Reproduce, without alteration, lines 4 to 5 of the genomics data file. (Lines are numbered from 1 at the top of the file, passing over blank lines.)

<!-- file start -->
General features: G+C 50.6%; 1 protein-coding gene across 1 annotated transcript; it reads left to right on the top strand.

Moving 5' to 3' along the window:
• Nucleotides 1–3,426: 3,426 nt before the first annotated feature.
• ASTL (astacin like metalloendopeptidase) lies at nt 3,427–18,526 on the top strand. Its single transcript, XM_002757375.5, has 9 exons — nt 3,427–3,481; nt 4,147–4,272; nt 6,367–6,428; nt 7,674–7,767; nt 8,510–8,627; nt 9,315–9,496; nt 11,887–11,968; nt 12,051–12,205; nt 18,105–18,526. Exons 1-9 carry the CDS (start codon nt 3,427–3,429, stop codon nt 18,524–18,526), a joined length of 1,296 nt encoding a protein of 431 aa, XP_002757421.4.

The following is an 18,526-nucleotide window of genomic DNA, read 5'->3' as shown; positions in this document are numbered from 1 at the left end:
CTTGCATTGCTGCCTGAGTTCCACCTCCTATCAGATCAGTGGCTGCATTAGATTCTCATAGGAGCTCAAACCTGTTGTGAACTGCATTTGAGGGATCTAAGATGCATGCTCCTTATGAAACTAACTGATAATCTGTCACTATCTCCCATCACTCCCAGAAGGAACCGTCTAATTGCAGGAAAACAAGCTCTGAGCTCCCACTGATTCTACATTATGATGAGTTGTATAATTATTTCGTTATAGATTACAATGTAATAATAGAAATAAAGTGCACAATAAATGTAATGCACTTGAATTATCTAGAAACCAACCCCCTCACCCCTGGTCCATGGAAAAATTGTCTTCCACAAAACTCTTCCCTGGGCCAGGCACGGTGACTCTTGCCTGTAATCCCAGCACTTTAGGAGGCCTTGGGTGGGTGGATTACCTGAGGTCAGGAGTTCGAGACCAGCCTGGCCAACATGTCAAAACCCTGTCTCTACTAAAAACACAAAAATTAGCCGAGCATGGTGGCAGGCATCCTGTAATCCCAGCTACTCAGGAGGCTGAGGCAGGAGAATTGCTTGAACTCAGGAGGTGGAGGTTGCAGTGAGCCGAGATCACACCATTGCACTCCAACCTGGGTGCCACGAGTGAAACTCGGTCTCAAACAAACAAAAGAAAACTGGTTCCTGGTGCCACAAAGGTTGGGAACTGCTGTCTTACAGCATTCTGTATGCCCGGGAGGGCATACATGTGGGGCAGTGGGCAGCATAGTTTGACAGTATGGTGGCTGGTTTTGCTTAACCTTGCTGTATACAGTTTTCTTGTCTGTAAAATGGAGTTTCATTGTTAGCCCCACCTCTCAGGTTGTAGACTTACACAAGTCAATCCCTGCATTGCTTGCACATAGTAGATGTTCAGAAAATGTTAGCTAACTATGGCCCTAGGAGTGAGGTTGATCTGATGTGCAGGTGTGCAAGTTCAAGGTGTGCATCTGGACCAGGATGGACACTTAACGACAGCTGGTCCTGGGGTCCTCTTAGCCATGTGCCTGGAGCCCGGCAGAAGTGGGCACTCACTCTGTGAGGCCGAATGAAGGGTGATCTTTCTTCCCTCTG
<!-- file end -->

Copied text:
• ASTL (astacin like metalloendopeptidase) lies at nt 3,427–18,526 on the top strand. Its single transcript, XM_002757375.5, has 9 exons — nt 3,427–3,481; nt 4,147–4,272; nt 6,367–6,428; nt 7,674–7,767; nt 8,510–8,627; nt 9,315–9,496; nt 11,887–11,968; nt 12,051–12,205; nt 18,105–18,526. Exons 1-9 carry the CDS (start codon nt 3,427–3,429, stop codon nt 18,524–18,526), a joined length of 1,296 nt encoding a protein of 431 aa, XP_002757421.4.

The following is an 18,526-nucleotide window of genomic DNA, read 5'->3' as shown; positions in this document are numbered from 1 at the left end: